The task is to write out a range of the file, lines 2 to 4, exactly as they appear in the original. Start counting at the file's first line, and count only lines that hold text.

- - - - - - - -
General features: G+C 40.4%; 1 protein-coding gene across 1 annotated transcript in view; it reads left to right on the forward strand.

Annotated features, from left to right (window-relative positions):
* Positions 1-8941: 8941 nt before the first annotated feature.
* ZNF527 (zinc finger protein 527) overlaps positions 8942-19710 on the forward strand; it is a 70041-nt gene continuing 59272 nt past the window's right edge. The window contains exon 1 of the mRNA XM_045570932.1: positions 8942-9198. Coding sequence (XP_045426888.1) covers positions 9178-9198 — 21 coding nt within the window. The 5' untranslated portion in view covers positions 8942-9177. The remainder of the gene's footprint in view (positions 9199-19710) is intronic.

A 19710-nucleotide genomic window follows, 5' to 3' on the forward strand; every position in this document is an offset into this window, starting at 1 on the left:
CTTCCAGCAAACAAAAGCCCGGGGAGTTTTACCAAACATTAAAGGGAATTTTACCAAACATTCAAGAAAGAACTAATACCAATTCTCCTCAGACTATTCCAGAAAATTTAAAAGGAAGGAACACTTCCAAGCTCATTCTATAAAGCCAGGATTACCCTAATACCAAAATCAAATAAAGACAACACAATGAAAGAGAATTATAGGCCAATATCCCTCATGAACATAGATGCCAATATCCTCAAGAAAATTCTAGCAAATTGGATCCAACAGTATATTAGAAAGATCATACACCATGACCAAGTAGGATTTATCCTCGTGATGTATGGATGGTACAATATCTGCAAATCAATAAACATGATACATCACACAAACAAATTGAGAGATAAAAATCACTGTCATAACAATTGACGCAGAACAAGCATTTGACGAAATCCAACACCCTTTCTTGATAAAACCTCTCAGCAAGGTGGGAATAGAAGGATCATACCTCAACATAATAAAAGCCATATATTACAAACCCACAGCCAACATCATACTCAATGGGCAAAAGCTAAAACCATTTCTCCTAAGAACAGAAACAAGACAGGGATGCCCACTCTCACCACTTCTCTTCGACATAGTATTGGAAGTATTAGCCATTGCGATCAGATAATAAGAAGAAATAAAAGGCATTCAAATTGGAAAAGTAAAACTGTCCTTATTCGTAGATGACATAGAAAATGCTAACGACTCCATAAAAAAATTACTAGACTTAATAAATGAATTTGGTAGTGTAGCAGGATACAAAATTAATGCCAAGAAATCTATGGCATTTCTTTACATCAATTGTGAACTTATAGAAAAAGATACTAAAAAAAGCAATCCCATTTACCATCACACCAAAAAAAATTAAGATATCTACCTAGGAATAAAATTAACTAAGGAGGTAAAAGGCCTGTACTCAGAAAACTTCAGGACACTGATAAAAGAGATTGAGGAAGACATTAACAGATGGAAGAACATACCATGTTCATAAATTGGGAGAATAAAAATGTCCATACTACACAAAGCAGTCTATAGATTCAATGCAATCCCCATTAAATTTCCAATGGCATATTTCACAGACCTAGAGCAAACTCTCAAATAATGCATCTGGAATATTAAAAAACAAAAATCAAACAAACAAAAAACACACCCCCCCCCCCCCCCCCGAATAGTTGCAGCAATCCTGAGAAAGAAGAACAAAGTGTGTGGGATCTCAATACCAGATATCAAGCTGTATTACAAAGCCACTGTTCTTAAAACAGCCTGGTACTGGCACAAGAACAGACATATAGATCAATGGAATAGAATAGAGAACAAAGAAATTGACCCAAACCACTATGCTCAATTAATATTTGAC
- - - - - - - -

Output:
Annotated features, from left to right (window-relative positions):
* Positions 1-8941: 8941 nt before the first annotated feature.
* ZNF527 (zinc finger protein 527) overlaps positions 8942-19710 on the forward strand; it is a 70041-nt gene continuing 59272 nt past the window's right edge. The window contains exon 1 of the mRNA XM_045570932.1: positions 8942-9198. Coding sequence (XP_045426888.1) covers positions 9178-9198 — 21 coding nt within the window. The 5' untranslated portion in view covers positions 8942-9177. The remainder of the gene's footprint in view (positions 9199-19710) is intronic.